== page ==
The Struggle Has Ended

Greg Hewlett passed away on January 17th after nearly eight years of battling colon cancer. While we grieve his loss, we are comforted to know that he is with his Lord.

If you would like to leave your thoughts on Greg, please see this thread.

If you would like to make a charitable donation in Greg's honor, please see this thread.

Wednesday, November 3, 2010

Weather update

I've been taking cover a bit, trying to weather the tempest of symptoms and facts and experts and results and thoughts and emotions.  Thunderstorms usually present themselves more violently than they turn out.  The rain is coming down now, but I feel I can collect my thoughts enough to attempt to update everyone on what has been happening.

I'll try to approach this anatomically, by part of the body, rather than chronologically or philosophically or for entertainment value.


Lung function.  My left lung was completely shut off by a lymph node tumor this summer.  This tumor was part of the targeted area of radiation I had in June.  Over the past few weeks, I am thankfully experiencing an amazing surprise - a development one pulmonologist gave me no hope for - the lung has opened up.  This was followed by non-stop sometimes violent coughing for a few weeks, and now the coughing has reduced close to none.   I continue to use supplemental oxygen when I sleep.  It is available, too, to me upon exertion, but I rarely need it.


Heart problems.  The protective sac around my heart has fluid in it that is not supposed to be there.  ("pericardial effusion", they call it)  It was causing some alarming symptoms that landed me in the hospital for close observation for three nights.  It seemed likely they would have to do some sort of surgical procedure to relieve the pressure, but the situation has stabilized with steroids and they sent me home.  I have to take it easy and go in regularly to see the cardiologist and get an echo-cardiogram.  Other than some little pangs now and then, the symptoms have not returned in the ten days since getting out.  This fluid could be side effects of the radiation, in which case it may not worsen, or it could be something cancer-related, in which case it could worsen.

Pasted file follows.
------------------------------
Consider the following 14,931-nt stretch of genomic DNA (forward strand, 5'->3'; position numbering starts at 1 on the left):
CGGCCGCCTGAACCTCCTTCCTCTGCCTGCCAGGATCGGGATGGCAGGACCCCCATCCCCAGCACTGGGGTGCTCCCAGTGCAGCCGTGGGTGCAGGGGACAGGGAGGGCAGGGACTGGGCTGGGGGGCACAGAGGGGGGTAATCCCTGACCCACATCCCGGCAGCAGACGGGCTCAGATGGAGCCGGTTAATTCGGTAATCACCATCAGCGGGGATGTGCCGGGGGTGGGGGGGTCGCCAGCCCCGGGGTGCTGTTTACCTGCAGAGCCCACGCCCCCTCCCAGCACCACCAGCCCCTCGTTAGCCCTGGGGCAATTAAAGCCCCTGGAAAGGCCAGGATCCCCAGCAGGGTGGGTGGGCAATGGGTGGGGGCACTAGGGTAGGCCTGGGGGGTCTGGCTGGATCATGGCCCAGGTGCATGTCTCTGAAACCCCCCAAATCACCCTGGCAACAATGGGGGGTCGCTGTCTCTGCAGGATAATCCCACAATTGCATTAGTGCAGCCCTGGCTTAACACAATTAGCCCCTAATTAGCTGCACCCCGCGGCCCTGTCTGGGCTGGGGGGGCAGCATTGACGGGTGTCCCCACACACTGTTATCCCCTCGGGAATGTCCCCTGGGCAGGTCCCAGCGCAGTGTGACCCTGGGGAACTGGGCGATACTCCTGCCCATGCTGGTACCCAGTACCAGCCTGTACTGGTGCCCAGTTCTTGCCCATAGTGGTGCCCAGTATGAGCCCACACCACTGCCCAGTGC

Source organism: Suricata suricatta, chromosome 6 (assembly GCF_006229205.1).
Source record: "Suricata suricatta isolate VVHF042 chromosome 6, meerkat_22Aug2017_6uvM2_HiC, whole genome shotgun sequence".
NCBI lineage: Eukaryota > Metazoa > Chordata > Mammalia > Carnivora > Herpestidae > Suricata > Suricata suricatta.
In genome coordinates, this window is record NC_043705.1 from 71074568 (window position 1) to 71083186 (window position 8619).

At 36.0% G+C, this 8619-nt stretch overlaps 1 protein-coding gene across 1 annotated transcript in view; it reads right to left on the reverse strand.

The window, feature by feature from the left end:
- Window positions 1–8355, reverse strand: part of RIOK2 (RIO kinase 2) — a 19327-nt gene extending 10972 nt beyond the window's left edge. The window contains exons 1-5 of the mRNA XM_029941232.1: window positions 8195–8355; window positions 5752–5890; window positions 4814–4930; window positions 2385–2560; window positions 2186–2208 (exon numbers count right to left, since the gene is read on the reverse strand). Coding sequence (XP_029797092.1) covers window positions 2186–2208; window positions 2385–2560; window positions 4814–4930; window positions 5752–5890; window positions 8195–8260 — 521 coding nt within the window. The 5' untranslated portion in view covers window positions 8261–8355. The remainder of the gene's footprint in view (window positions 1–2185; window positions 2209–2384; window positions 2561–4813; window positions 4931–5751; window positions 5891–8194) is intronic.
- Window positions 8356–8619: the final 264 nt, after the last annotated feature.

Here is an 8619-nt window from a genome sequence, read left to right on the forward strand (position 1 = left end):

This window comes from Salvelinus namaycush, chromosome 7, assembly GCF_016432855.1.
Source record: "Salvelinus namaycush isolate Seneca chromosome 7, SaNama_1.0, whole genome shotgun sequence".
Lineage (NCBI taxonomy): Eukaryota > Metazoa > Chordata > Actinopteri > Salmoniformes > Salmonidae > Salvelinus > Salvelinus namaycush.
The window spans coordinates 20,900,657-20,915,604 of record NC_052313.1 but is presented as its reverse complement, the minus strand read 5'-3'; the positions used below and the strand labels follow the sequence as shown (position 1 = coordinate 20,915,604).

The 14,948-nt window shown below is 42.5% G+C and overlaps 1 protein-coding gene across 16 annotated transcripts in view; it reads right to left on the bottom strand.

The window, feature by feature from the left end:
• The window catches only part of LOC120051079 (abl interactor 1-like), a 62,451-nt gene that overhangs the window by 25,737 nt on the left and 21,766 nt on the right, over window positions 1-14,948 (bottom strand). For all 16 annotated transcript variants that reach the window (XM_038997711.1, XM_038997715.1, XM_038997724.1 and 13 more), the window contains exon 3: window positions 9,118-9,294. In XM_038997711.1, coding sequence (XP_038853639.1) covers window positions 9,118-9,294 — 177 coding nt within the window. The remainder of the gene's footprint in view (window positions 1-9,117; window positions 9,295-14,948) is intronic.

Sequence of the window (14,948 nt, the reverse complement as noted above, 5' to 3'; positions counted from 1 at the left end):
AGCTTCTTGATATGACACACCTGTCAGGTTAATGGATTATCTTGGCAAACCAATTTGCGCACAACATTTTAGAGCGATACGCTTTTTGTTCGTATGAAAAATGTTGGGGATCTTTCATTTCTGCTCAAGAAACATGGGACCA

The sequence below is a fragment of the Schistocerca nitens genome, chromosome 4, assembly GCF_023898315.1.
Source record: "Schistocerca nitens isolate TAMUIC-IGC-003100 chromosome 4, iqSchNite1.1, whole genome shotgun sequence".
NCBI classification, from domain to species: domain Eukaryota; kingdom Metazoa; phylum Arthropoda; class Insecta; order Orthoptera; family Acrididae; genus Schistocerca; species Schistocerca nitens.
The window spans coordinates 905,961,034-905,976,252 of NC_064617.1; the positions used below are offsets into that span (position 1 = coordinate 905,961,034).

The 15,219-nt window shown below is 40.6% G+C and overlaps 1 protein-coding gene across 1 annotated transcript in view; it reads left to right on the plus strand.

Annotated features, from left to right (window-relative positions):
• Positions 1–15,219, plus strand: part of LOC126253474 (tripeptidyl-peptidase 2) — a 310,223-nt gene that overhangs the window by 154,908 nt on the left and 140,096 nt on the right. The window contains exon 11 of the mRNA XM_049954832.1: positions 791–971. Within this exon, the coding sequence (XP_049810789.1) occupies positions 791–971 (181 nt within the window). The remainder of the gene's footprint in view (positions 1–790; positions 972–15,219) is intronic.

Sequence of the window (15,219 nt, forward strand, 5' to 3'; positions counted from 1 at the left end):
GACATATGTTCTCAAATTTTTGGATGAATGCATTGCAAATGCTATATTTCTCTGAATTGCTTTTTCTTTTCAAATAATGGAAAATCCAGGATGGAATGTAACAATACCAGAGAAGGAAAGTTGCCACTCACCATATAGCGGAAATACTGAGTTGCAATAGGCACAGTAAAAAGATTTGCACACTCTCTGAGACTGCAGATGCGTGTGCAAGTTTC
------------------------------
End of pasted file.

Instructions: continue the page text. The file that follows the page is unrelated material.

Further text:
Lung tumors.  When they did a scan of the heart, they unfortunately discovered "multiple" new lung nodules in the area that was not radiated this summer.  Big bummer.  On the grand scale, this news outweighs all this other stuff.  This necessitates some sort of systemic treatment (chemotherapy) rather than locally targeted therapy (radiation or surgery).  The bag of tricks is nearly empty for this.  I will likely begin such treatment in a few weeks.  More on this below.

Elbow mass.  A tumor has developed adjacent to my ulner nerve (the "funny bone").  This has been growing in pain and size.  From an annoyance a few months ago, to loss of strength and feeling in my hand, to throbbing pain.  It threatens me daily.  Ever so slowly but surely.  This problem was deemed the most immediate by my doctors and straightforward in treating.  I began radiation on it today.  For thirteen straight weekdays, I go in for the treatment.  It is like getting an xray, but for a couple minutes rather than a split second.  I don't feel it, and it is supposed to cause only minimal side effects.  The pain could get better in days, the hand strength in weeks (including guitar playing, which is necessary for me to endure everything else), and full healing months.